Africa whithers

Latest numbers show a drop in fundraising and early stage in particular, but improved returns, increased investment and this week’s mega fund suggest a brighter future for the continent.

Africa has rarely been hotter news than in recent weeks and not just because Madonna, the world’s most famous female singer, has pursued a controversial adoption of a child from Malawi.

Two new South African funds, Ethos and Sphere, which closed this week, have also made the headlines after raising more money than all funds together in 2005.

However, Ethos’s R5.5 billion buyout fund will only exacerbate the continent’s main trend of 2005.

An increased focus on later stage private equity investments in Africa has created an early stage-funding gap, according to the latest research by the African Venture Capital Association.

In 2005 almost two-thirds of funds closed were for later stage investment, compared to 40.1 percent of total funds raised in 2004.  Later stage funds raised $352.1 million (€275.7 million) last year.

Capital raised for early stage funds declined last year although the volume of early stage deals more than doubled in 2005 to 419 investments.

Overall private equity funds raised in Africa declined by 42.7 percent in 2005 to $557 million, with the highest proportion of funds raised in South Africa.

Private equity investments increased by 19 percent across Africa in 2005.  Nigeria recorded the highest level of investment activity outside South Africa, representing 50.9 percent of total activity, a 10.9 percent increase from 2004.

World Cup 2010 to boost South African private equity

South Africa looks set to dominate in 2006 as the build-up to the World Cup in 2010 gathers pace and attracts private equity money.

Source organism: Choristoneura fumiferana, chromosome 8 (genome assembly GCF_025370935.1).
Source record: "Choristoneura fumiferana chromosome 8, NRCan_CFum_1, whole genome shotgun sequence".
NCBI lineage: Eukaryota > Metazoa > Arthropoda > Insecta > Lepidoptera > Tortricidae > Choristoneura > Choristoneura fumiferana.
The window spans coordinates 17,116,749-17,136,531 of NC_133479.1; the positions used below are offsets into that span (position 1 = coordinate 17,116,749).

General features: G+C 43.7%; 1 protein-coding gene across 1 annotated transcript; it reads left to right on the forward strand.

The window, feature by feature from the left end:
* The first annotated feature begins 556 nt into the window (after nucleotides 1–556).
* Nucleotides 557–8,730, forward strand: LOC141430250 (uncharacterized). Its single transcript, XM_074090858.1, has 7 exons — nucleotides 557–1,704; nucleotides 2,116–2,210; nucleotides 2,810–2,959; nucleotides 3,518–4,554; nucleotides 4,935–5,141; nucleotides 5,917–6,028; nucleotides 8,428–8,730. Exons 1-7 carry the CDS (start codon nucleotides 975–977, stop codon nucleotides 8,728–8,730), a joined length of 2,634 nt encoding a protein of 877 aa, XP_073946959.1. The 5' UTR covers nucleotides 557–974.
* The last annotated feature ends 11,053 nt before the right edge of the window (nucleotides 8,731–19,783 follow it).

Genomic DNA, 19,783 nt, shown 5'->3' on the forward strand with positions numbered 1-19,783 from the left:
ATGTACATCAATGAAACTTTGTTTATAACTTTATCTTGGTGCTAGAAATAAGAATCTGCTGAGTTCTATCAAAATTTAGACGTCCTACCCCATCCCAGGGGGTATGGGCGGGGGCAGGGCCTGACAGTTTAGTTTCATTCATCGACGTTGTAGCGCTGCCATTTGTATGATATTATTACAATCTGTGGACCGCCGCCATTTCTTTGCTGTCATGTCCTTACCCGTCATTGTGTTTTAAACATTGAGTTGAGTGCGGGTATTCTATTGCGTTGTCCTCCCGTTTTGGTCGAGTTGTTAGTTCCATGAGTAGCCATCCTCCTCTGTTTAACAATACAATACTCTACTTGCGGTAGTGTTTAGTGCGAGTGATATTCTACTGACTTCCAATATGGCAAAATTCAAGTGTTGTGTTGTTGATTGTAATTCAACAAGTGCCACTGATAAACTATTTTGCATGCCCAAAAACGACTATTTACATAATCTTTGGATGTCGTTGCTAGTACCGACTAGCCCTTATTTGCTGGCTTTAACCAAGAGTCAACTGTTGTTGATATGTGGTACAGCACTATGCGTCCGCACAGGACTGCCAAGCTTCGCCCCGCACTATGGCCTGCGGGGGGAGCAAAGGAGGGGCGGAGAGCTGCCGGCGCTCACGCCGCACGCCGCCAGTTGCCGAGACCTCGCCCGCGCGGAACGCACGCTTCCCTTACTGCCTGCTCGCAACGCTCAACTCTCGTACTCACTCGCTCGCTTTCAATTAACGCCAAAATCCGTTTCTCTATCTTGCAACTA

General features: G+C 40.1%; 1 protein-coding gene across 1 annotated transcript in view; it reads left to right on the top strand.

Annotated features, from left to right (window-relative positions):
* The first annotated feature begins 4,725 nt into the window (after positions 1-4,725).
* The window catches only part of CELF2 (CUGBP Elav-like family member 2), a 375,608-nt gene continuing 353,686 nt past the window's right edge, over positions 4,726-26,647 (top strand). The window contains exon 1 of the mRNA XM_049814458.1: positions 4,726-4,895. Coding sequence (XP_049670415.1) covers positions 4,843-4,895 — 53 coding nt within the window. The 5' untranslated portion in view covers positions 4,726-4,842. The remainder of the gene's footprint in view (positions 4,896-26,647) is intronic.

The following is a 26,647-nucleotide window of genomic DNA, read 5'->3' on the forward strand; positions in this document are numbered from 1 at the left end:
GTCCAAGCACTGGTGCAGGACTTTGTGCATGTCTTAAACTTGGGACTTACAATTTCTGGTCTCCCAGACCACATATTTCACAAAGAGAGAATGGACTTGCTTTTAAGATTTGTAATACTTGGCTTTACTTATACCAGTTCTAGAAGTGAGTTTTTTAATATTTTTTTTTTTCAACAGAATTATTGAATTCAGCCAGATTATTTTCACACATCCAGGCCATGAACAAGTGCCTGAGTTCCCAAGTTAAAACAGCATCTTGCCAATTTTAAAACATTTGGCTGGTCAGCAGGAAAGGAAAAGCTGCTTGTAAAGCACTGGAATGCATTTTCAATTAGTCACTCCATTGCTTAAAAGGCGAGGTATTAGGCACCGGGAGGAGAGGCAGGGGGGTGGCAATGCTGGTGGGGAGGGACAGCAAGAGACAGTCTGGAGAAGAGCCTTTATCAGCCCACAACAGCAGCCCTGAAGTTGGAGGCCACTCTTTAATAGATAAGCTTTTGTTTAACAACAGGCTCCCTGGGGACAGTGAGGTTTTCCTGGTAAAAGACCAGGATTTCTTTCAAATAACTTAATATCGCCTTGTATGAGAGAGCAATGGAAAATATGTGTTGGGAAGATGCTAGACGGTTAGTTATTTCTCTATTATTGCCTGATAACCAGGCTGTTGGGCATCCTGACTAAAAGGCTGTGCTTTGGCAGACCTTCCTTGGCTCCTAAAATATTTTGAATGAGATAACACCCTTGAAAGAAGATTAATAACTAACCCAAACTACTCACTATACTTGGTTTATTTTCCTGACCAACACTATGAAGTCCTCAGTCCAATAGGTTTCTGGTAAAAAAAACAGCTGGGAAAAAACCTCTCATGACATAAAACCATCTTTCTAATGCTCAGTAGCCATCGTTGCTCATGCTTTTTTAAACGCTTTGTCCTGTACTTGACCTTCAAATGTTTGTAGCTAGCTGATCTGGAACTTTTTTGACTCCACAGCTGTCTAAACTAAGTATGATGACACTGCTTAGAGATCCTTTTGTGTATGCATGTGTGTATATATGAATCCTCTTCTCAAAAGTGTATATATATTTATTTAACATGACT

However, private equity investment in Africa fell by 27 percent in 2005 to $948.3 million.  South Africa recorded the highest investment activity level, accounting for 81.6 percent of the total volume of investments, while the total value of private equity investments in Africa increased by 50.4 percent.

Divestments rose by 6.3 percent in 2005, totalling $241.4 million.  The most common exit routes were sale to management, a secondary transaction or trade sale.

The transport sector attracted the highest level of investment in 2005, overtaking consumer-related industries in 2004.  Communications and IT followed.

Foreign participation in fundraising increased last year, with funds raised from Europe contributing 40.5 percent of total funds raised in 2005, 28.2 percent more than 2004.

Corporates were the second largest source of funding in 2005, contribution 8.9 percent of the total amount of funds raised in Africa, compared to 2004’s 6.4 percent.

Funds raised in South Africa dominated fundraising in Africa, raising $352.3 million, while Egypt came second at $155 million.

Including South Africa, the continent’s average deal size decreased from $1.8 million in 2004 to $1.2 million in 2005.

The value of buyout investments declined in 2005 from $892.6 million in 2004 to $567 million, while expansion investments increased from $196 million to $234.4 million.